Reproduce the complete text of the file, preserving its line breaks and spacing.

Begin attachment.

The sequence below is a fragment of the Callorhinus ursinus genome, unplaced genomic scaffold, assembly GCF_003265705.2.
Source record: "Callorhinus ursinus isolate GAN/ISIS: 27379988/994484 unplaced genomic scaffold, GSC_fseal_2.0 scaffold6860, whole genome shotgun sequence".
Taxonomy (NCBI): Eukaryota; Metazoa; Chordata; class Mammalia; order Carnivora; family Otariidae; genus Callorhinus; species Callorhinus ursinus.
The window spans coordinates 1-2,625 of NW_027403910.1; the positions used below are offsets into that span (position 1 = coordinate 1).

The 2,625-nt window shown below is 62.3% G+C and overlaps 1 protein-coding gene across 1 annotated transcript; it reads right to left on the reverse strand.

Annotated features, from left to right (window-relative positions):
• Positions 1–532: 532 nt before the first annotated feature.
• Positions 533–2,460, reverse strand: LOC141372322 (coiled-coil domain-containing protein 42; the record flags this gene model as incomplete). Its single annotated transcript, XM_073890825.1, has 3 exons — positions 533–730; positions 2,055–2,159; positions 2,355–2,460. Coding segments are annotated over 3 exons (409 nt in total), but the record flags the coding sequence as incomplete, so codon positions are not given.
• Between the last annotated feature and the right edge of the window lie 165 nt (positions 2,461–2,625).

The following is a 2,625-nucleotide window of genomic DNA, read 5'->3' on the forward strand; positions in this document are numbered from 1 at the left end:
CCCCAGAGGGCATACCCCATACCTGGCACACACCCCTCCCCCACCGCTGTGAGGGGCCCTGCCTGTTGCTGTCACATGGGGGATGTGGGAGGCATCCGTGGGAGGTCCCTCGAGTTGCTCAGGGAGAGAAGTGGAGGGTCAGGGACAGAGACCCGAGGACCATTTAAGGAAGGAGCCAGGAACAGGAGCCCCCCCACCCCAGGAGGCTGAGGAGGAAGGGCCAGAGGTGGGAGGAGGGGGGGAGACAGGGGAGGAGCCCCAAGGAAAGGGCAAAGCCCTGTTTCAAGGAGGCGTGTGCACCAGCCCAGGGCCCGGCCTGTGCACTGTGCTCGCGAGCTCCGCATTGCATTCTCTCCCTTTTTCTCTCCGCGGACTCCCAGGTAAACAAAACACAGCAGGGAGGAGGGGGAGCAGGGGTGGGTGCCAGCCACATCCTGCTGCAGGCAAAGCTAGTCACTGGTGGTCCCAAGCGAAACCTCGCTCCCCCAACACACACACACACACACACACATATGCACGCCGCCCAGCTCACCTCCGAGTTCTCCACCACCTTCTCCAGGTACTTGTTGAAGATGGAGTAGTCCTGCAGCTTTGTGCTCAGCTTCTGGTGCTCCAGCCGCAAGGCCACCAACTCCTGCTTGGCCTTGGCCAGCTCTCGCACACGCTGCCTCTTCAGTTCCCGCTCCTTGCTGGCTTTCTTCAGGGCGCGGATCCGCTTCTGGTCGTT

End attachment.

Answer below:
The sequence below is a fragment of the Callorhinus ursinus genome, unplaced genomic scaffold, assembly GCF_003265705.2.
Source record: "Callorhinus ursinus isolate GAN/ISIS: 27379988/994484 unplaced genomic scaffold, GSC_fseal_2.0 scaffold6860, whole genome shotgun sequence".
Taxonomy (NCBI): Eukaryota; Metazoa; Chordata; class Mammalia; order Carnivora; family Otariidae; genus Callorhinus; species Callorhinus ursinus.
The window spans coordinates 1-2,625 of NW_027403910.1; the positions used below are offsets into that span (position 1 = coordinate 1).

The 2,625-nt window shown below is 62.3% G+C and overlaps 1 protein-coding gene across 1 annotated transcript; it reads right to left on the reverse strand.

Annotated features, from left to right (window-relative positions):
• Positions 1–532: 532 nt before the first annotated feature.
• Positions 533–2,460, reverse strand: LOC141372322 (coiled-coil domain-containing protein 42; the record flags this gene model as incomplete). Its single annotated transcript, XM_073890825.1, has 3 exons — positions 533–730; positions 2,055–2,159; positions 2,355–2,460. Coding segments are annotated over 3 exons (409 nt in total), but the record flags the coding sequence as incomplete, so codon positions are not given.
• Between the last annotated feature and the right edge of the window lie 165 nt (positions 2,461–2,625).

The following is a 2,625-nucleotide window of genomic DNA, read 5'->3' on the forward strand; positions in this document are numbered from 1 at the left end:
CCCCAGAGGGCATACCCCATACCTGGCACACACCCCTCCCCCACCGCTGTGAGGGGCCCTGCCTGTTGCTGTCACATGGGGGATGTGGGAGGCATCCGTGGGAGGTCCCTCGAGTTGCTCAGGGAGAGAAGTGGAGGGTCAGGGACAGAGACCCGAGGACCATTTAAGGAAGGAGCCAGGAACAGGAGCCCCCCCACCCCAGGAGGCTGAGGAGGAAGGGCCAGAGGTGGGAGGAGGGGGGGAGACAGGGGAGGAGCCCCAAGGAAAGGGCAAAGCCCTGTTTCAAGGAGGCGTGTGCACCAGCCCAGGGCCCGGCCTGTGCACTGTGCTCGCGAGCTCCGCATTGCATTCTCTCCCTTTTTCTCTCCGCGGACTCCCAGGTAAACAAAACACAGCAGGGAGGAGGGGGAGCAGGGGTGGGTGCCAGCCACATCCTGCTGCAGGCAAAGCTAGTCACTGGTGGTCCCAAGCGAAACCTCGCTCCCCCAACACACACACACACACACACACATATGCACGCCGCCCAGCTCACCTCCGAGTTCTCCACCACCTTCTCCAGGTACTTGTTGAAGATGGAGTAGTCCTGCAGCTTTGTGCTCAGCTTCTGGTGCTCCAGCCGCAAGGCCACCAACTCCTGCTTGGCCTTGGCCAGCTCTCGCACACGCTGCCTCTTCAGTTCCCGCTCCTTGCTGGCTTTCTTCAGGGCGCGGATCCGCTTCTGGTCGTT